Salvation Army Youth are Slaying Stereotypes

Overcoming Stereotypes

I believe everyone has stereotypes and preconceived notions that others use to define them. These harmful labels ensure that that person doesn’t live up to their fullest potential. I have been afflicted by these caricatures all my life, however, whenever straight As appear on my report card or whenever I win a debate tournament, I am defying these stereotypes of myself. This is precisely what the Upward Bound program has taught me to do. To challenge and confront stereotypes.

Faces of the Upward Bound Program

Upward Bound is a remarkably unusual program. We have students from all walks of life; coming from all corners of the world. Each unique in every single way, except one, all Upward Bound students are united in the fact that we are all outsiders. The Pakistani girl who fled an arranged marriage in her home-country, whose parents discouraged her from finishing high school, but now passionately pursues higher education. The Hispanic boy who refuses a life as a construction worker or as a gardener but who one day aspires to become an aerospace engineer. The 6 ft 5 in African American student who hates football and hates basketball but already knows how to code and one day hopes to become a computer scientist. I pride myself on being an outsider. I pride myself in defying stereotypes. I pride myself on being a devoted member of the Upward Bound program.

Higher Education a Reality

It is through this same program I was able to apply for, get accepted to and attend Pomona College with a full-ride scholarship. Were it not for the guidance and support offered to me by my mentors at the Upward Bound program, I wouldn’t be where I am today. Besides the countless weekends I spent getting tutored for the SAT or attending college application workshops, the scholarship award given to me by The Salvation Army Boys & Girls Clubs’ Youth of the Year program made it possible for me to attend my dream school, which is in a state entirely different from my home, 2,000 miles away. I owe all the success I have to The Salvation Army Boys & Girls Clubs and the Upward Bound program, and all the people in it that sought to believe in me and to make my potential a reality.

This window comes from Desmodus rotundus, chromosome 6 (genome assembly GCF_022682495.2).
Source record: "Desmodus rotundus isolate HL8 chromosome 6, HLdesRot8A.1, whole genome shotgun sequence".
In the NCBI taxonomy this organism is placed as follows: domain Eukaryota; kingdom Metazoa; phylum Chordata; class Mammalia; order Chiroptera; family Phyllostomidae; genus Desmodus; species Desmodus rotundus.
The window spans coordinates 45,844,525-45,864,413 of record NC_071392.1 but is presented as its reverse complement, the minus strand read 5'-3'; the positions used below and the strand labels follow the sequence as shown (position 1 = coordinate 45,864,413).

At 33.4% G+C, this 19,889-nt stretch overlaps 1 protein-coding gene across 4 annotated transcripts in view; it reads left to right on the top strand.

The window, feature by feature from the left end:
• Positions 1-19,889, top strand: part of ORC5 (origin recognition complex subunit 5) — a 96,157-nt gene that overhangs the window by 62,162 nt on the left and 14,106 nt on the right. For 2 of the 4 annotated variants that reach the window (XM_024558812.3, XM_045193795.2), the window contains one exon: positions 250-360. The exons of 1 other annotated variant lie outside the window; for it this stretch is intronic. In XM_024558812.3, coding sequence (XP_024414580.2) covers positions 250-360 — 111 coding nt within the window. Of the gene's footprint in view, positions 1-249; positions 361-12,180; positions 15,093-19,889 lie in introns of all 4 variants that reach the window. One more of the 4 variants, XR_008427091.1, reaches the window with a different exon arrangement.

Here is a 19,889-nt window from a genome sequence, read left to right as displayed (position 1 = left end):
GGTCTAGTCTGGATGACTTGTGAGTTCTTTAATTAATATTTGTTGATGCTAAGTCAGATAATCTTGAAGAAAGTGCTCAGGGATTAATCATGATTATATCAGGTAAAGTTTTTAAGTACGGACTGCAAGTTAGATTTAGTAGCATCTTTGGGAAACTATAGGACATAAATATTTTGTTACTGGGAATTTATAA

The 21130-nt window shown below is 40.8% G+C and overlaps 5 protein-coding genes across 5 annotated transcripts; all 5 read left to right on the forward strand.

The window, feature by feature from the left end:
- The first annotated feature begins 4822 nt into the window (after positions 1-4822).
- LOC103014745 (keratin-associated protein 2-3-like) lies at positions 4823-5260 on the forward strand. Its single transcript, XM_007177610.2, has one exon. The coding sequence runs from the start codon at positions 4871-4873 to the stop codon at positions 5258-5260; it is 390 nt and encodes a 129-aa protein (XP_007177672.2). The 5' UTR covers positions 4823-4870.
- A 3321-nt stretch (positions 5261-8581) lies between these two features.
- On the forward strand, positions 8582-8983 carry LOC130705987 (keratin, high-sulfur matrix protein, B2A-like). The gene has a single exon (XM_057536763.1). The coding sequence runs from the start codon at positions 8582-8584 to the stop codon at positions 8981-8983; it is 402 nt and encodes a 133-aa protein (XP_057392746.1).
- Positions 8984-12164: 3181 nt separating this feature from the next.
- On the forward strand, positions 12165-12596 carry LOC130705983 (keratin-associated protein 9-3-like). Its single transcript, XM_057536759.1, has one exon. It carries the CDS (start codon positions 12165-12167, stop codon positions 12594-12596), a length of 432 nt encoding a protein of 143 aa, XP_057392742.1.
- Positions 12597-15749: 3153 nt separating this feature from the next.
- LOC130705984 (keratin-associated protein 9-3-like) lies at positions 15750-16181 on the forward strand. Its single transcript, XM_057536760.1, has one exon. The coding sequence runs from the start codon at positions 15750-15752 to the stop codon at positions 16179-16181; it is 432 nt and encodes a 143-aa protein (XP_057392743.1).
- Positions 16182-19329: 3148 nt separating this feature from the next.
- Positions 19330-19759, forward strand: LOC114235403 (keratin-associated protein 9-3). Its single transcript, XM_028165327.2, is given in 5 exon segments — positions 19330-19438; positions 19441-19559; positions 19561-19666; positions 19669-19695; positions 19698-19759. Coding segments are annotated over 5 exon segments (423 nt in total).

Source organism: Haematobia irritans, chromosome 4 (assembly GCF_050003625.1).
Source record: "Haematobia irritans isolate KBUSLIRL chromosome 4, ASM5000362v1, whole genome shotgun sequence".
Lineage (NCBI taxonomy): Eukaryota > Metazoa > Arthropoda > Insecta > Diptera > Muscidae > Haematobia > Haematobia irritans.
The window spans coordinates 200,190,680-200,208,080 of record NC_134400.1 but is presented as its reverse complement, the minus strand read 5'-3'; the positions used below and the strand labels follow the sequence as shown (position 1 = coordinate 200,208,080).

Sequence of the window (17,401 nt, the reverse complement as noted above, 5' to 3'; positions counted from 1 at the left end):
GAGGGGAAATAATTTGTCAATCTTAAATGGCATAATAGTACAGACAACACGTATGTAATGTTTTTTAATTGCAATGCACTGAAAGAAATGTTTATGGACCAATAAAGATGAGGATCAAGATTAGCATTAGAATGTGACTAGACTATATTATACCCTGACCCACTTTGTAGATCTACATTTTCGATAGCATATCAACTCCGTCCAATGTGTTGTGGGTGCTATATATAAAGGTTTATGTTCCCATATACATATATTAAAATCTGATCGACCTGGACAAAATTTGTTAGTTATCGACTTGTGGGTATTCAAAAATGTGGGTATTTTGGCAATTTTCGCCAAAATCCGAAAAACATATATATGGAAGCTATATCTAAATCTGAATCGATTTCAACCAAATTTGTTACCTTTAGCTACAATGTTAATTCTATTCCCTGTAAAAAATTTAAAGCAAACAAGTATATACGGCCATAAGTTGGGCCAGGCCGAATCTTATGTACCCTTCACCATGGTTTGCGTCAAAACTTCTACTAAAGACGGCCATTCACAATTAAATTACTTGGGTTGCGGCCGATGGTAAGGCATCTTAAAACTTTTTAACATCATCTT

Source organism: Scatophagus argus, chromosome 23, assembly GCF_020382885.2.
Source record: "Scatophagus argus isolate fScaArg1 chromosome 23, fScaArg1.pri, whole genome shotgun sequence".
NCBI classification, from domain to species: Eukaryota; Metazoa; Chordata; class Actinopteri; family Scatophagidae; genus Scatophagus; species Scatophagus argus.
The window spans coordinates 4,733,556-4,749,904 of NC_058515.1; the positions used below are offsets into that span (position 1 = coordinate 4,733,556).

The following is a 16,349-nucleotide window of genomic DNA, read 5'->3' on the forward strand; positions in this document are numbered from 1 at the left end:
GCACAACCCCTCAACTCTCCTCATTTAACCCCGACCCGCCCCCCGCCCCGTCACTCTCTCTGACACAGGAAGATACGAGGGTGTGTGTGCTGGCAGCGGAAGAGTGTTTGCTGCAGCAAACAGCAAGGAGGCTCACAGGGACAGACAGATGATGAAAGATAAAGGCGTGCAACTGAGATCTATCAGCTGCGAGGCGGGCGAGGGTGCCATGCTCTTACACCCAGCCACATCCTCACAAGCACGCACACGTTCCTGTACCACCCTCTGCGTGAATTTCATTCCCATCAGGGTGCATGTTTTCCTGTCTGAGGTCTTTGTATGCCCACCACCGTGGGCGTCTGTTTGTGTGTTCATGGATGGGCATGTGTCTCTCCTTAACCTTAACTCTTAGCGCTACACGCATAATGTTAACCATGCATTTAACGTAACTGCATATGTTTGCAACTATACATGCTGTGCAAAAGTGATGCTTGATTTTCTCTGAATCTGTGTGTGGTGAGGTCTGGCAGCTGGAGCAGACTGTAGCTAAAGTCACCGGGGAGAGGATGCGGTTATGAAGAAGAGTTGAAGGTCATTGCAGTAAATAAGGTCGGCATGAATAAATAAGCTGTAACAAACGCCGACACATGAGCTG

Message to Youth of the Year Participants

To all those applying for the scholarship, I want to commend you on your efforts. I want to let you know that you are a role model for younger friends, your younger siblings, your younger cousins, your younger nephews, and everybody in your neighborhood. Slowly but truly we are making our communities a better place… and The Salvation Army Boys & Girls Clubs, the Youth of the Year program, and Upward Bound are all we have to thank for it.



Tesfamichael Negussie was The Salvation Army Boys & Girls Clubs Youth of the Year 2017 overall winner, receiving the top prize of $10,250. Negussie participated in The Salvation Army’s Upward Bound Program at Wisdom High School. Currently, he attends Pomona College in Claremont, California.

Negussie is an Ethiopian immigrant who came to the United States at the age of two. During his high school career, he excelled academically and participated in community service activities, including founding the Young Ethiopian Council.